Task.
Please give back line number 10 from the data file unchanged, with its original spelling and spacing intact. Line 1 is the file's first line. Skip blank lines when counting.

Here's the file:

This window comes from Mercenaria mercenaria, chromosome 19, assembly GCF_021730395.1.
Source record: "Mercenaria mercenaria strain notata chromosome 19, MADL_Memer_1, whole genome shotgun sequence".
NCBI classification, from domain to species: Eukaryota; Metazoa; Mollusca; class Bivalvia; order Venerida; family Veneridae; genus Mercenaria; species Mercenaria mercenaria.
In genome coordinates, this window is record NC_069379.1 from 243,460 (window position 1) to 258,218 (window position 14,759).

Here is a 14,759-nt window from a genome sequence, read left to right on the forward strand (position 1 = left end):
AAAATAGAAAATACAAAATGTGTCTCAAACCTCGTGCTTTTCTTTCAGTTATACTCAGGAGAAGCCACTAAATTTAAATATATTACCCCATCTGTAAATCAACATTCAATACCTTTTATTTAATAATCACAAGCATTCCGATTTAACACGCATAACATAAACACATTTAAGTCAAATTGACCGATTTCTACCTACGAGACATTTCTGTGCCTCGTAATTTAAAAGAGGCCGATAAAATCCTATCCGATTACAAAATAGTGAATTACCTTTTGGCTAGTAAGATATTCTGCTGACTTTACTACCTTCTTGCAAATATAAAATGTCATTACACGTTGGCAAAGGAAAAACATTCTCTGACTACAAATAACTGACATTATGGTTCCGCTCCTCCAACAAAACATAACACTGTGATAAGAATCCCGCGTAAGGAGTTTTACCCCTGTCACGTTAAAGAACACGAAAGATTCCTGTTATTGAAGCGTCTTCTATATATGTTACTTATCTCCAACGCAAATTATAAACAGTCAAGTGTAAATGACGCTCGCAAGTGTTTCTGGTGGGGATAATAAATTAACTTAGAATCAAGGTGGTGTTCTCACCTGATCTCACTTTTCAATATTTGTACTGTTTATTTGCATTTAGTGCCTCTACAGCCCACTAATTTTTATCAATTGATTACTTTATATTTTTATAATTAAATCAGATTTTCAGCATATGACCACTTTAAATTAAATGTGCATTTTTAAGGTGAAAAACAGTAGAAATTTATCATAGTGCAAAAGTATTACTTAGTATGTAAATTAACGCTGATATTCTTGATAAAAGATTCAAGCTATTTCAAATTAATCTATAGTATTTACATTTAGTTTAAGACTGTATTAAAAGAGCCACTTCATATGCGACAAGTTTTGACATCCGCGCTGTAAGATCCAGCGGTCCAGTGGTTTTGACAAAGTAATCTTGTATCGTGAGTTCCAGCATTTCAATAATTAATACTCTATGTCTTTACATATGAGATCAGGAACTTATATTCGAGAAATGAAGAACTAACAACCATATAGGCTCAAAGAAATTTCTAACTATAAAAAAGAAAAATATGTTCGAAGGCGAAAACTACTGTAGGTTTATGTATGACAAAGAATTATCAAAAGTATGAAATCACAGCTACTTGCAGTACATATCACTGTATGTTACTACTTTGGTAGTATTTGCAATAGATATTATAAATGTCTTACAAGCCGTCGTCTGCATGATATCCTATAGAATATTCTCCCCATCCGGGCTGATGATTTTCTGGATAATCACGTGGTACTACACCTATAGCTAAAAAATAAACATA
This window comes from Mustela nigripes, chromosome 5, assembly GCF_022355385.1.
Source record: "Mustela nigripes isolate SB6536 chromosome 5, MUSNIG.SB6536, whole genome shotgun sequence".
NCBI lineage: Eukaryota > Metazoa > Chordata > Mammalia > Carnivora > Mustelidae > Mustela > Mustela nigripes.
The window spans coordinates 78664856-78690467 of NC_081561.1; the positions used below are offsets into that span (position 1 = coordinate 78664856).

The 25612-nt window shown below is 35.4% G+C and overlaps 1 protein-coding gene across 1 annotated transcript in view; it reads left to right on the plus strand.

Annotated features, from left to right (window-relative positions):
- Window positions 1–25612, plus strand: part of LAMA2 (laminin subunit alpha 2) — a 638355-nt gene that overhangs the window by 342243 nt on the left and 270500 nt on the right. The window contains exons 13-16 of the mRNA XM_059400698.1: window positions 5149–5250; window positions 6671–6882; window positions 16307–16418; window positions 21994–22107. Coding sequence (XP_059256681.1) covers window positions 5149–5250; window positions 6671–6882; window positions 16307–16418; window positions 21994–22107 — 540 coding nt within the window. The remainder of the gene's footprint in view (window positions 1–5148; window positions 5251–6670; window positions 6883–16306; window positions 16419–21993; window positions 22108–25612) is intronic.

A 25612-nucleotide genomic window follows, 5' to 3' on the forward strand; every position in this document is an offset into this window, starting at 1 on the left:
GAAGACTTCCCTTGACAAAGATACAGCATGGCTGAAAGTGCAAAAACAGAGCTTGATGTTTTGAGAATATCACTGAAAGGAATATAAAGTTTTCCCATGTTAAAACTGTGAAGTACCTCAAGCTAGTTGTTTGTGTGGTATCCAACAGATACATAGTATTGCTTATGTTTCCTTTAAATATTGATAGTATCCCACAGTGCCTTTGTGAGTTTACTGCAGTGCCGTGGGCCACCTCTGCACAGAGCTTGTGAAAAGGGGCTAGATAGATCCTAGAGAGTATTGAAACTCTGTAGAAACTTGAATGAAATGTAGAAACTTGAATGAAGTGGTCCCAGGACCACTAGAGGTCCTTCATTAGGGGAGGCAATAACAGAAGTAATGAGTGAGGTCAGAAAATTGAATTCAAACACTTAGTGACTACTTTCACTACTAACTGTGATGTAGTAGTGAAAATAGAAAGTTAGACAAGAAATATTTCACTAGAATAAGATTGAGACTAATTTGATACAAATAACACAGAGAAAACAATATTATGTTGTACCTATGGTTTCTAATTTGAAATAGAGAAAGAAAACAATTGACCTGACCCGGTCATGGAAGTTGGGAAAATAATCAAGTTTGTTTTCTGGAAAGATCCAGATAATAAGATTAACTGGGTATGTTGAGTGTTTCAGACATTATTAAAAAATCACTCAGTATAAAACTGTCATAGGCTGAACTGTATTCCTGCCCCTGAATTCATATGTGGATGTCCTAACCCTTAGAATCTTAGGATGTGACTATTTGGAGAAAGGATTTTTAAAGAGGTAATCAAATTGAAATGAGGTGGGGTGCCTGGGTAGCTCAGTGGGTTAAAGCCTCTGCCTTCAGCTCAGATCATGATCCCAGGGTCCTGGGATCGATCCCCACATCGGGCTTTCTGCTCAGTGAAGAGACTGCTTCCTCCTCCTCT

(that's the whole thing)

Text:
The window spans coordinates 78664856-78690467 of NC_081561.1; the positions used below are offsets into that span (position 1 = coordinate 78664856).